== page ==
Even though the Tokyo Olympics and Paralympics are officially postponed, we’re continuing our Meet the 2020 Athletes series.

Twenty-nine-year-old midfielder/defender Saki Kumagai has enjoyed a stellar career thus far, particularly at Lyon for whom she’s helped win four Champions League trophies, five domestic cups and six French titles.

At international level, she’s garnered more than 100 caps and in 2011 famously helped Japan lift the World Cup, scoring the winning penalty in the final against America. A year later, she was part of the Japanese squad that had to settle for silver at the London Olympics, narrowly losing 2-1 to the States in the final.

“I was in tears after that defeat,” Kumagai tells us. “Once the game finishes you’re not thinking about how far you’ve come. The only thing on your mind is the result. It was bitterly disappointing. Looking back now, though, I realize what a wonderful experience it was. There was just under 80,000 in the stadium. I’d never played in front of that many before. The noise was so deafening you couldn’t hear the instructions. It was a memorable occasion.”

Born in Sapporo in 1990, Kumagai started playing football in the third grade of elementary school when she became the only girl at a boys’ club. What started out as a bit of fun eventually became serious as she developed a real talent for the sport. While still in high school, she made her debut for the national team against Canada and then after graduating signed for Urawa Reds, winning the Nadeshiko League championship in her first season.

The success barely caused a ripple on these shores as the women’s game at the time garnered little attention. Things started to change following the country’s unexpected triumph at the 2011 World Cup in Germany with Japan becoming the first Asian side to win it. Just 20 at the time, Kumagai was a key member of the side’s defense, starting all six games in the tournament.

Her stature continued to grow as the competition progressed. She was particularly impressive during the last eight encounter against hosts Germany and then in the final against America where she held her nerve in the penalty shootout smashing the last spot kick past Hope Solo to seal the famous victory. Impressed by what they saw, Bundesliga side FFC Frankfurt snapped her up.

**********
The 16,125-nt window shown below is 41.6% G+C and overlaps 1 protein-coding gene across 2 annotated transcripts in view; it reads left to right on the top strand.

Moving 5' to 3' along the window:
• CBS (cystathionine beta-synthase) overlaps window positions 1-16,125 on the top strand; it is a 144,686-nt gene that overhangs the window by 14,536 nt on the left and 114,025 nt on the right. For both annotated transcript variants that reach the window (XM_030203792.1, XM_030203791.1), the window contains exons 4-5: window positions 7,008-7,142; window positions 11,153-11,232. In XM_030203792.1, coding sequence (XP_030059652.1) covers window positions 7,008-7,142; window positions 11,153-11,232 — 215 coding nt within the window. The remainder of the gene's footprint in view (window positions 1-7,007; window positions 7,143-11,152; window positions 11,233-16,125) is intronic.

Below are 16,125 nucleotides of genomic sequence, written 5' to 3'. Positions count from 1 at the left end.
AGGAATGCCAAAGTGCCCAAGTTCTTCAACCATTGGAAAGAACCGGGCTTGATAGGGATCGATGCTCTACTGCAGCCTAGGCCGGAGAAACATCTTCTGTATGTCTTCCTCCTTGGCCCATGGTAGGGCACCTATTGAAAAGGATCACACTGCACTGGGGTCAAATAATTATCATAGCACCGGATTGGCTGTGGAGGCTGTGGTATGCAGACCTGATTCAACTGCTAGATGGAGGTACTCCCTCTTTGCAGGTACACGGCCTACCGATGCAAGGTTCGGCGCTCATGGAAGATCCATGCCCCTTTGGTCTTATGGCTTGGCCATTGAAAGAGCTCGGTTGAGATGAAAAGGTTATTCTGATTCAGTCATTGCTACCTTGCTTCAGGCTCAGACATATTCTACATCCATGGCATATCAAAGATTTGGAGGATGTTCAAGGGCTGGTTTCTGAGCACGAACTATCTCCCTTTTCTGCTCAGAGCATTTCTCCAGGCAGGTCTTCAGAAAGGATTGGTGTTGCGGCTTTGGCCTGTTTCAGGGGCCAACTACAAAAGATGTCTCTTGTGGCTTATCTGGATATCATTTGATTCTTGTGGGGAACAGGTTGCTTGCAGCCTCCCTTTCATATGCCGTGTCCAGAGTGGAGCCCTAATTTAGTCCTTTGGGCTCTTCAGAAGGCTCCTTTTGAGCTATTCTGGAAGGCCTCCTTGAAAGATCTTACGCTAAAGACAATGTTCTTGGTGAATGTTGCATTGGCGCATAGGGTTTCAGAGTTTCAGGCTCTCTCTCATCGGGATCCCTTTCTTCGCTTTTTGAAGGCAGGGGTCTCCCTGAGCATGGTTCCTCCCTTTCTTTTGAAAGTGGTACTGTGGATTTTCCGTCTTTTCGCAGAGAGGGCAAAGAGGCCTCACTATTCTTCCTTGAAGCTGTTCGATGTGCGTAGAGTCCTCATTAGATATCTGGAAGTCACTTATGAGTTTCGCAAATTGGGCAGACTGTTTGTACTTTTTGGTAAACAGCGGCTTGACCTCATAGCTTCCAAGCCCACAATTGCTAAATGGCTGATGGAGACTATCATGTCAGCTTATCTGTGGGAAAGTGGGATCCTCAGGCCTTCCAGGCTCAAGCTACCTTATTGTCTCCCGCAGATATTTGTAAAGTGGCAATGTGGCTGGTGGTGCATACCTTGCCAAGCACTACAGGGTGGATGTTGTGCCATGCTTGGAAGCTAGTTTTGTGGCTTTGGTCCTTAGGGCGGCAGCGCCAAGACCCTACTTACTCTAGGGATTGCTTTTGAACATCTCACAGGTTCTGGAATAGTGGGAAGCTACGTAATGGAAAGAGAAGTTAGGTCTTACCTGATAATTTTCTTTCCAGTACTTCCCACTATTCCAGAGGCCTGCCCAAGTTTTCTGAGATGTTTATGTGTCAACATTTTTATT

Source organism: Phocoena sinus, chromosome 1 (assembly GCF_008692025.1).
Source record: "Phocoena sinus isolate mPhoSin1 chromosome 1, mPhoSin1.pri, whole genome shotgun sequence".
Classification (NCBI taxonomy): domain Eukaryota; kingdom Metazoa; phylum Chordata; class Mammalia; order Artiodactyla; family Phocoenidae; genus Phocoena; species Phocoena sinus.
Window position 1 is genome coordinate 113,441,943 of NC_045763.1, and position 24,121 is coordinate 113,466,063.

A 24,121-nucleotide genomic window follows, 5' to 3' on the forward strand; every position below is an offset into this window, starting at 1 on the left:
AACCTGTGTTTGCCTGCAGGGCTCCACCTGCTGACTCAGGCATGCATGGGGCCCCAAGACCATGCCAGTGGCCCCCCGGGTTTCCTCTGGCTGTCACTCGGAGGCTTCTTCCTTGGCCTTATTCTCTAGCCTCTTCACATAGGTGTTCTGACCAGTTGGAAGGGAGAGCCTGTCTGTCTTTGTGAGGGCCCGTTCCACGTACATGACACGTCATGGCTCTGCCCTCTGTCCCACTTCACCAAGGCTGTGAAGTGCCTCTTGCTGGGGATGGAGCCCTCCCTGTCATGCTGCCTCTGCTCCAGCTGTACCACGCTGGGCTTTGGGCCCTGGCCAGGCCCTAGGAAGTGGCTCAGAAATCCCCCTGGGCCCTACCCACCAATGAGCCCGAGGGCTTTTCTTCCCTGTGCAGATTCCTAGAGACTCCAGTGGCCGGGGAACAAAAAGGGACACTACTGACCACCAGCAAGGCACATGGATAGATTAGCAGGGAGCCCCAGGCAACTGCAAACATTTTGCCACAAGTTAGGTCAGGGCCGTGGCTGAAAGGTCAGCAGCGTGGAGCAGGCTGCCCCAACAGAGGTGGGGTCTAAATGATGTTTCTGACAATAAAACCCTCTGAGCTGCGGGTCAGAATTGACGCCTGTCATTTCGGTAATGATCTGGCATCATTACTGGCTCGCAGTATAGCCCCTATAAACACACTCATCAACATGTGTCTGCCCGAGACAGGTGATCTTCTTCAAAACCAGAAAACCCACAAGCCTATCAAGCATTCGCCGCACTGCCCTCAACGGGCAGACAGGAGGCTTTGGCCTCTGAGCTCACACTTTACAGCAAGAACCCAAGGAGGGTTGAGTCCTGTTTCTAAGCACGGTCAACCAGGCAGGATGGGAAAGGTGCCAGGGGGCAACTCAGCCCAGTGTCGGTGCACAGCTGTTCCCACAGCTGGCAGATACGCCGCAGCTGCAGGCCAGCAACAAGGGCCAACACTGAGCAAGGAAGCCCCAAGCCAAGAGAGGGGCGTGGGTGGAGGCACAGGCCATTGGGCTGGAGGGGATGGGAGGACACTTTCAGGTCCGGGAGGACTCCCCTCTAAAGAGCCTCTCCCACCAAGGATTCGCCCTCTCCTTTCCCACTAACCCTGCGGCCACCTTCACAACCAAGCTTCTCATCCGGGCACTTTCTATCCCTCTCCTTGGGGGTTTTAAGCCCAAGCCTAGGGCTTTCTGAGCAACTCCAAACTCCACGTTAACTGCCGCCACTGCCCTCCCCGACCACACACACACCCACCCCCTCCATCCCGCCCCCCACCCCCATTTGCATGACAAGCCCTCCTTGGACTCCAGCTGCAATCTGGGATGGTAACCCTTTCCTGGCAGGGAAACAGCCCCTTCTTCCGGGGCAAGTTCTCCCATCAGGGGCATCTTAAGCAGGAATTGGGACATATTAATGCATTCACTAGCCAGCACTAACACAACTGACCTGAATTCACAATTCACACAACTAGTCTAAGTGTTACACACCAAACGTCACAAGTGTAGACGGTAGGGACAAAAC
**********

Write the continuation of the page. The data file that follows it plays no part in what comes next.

A year later Kumagai was once again in another major final for her country, this time at the 2012 Games in London. Despite missing out on gold, it was another fine tournament for Nadeshiko who conceded just two goals on their way to the final. After getting past a strong Brazil side in the quarters, they secured their first-ever Olympic medal with a tense 2-1 victory over France at Old Trafford.

“Those matches against Brazil and France were as tough as the final, obviously with a different outcome,” says Kumagai. “We put so much into those games and then ultimately you come face-to-face with America again. I was excited. I felt we could do it if we played in a similar way to the previous rounds.

“In the end it wasn’t to be and that was frustrating”

“In the end it wasn’t to be and that was frustrating,” continues Kumagai. “At the same time, I didn’t feel we were outfought by them. I remember in the changing room senior members of the squad telling us we should be proud of what we’d done. Until then I felt despondent and was crying, but hearing that left a big impression on me.”